Today I want to share a covered box that I made for my sister. The main supplies are simple — some beautiful Graphic 45 paper, a Copic marker, a Tim Holtz Idea-ology Configurations box, and some Scor-Tape. The result is gorgeous — I don’t think the pictures do it justice.
Several weeks ago I purchased one of the Tim Holtz Idea-ology “Configurations” boxes. These boxes are designed with a lot of interior smaller boxes that you can move around into different configurations. I thought maybe I would do a shadow box or something. When going through my stash, I found some of my favorite cardstock from Graphic 45, both from A Ladies’ Diary Collection, that I wanted to use to make a covered box. I’ve always hesitated on that because I didn’t have the right box for it. With the interior pieces out, the Tim Holtz box was perfect — a project is born!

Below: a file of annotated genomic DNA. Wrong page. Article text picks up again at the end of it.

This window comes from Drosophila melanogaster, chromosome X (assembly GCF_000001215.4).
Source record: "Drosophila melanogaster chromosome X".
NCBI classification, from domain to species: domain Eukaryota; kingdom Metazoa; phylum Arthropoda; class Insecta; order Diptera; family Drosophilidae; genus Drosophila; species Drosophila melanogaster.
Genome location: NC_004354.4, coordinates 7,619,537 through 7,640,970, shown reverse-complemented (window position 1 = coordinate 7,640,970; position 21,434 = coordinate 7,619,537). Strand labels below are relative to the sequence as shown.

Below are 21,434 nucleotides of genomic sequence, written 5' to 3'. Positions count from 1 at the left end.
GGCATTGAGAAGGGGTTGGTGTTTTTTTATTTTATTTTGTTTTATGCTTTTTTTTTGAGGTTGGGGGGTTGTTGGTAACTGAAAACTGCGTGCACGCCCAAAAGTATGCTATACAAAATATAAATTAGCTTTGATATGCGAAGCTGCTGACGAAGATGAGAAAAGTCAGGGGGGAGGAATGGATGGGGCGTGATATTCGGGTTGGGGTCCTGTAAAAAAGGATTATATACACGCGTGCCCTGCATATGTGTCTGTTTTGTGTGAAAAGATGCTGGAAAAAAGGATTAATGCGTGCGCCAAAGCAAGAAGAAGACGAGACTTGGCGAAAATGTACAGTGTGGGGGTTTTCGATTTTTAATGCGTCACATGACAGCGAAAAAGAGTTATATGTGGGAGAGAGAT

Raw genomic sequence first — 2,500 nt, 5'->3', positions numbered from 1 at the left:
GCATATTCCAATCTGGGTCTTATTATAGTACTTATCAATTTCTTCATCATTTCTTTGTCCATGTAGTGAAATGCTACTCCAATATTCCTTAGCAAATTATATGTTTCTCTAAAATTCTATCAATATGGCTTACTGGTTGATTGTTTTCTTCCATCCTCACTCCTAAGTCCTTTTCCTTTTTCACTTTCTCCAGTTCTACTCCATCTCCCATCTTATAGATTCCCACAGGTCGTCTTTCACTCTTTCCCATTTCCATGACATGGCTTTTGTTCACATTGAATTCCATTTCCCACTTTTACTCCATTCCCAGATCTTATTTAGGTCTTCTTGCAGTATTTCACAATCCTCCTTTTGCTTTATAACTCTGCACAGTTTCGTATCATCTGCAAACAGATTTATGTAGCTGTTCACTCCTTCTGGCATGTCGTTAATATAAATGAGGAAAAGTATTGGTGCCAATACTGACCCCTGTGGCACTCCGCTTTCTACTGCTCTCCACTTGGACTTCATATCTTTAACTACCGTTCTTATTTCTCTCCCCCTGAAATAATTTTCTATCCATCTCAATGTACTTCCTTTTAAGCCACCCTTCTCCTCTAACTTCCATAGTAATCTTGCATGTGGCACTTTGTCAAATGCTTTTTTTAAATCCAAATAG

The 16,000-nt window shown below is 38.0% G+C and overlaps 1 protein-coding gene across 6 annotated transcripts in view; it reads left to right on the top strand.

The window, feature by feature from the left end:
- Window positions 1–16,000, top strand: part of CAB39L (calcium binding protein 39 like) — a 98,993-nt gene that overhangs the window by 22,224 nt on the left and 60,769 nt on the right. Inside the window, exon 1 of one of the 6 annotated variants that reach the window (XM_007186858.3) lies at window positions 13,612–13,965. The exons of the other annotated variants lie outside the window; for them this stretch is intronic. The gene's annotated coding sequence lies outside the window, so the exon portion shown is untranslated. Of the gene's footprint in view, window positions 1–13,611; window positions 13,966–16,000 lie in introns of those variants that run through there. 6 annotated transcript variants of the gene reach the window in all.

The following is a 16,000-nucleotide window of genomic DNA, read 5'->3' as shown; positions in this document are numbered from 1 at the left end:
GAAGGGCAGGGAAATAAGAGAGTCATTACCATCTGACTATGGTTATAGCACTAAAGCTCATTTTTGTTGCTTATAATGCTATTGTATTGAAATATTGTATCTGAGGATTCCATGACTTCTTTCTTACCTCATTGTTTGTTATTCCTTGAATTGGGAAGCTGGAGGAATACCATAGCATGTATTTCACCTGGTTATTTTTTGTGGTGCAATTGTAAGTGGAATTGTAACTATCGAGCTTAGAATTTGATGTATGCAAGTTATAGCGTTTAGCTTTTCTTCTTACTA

The two papers I wanted to use for the project were cream and black, so it made sense to me that the box edges should change from the normal Kraft color to black. There are a couple of ways of doing this, but I wanted simple — so I grabbed my black Copic marker (100), and started coloring the edges. Because I’m not going to coat the finished box with anything (any fixative sprays, etc.), I don’t want the paper to extend fully from edge to edge — it is too easy for it to catch and pull loose. Very quickly the box would begin to look unattractive. Because of this I needed to color all of the edges of the box about one-quarter inch in. This is very easy to do (especially with a Copic marker), but it does take a little time. Since I was using a fresh marker, it only took one coat (other markers may take several coats to give good coverage). The Configurations box has a view window in it, so it is important to color all of the interior edges as well as the exterior edges. Some people prefer to paint the box instead — that will work too, although you have to factor in paint drying times, etc.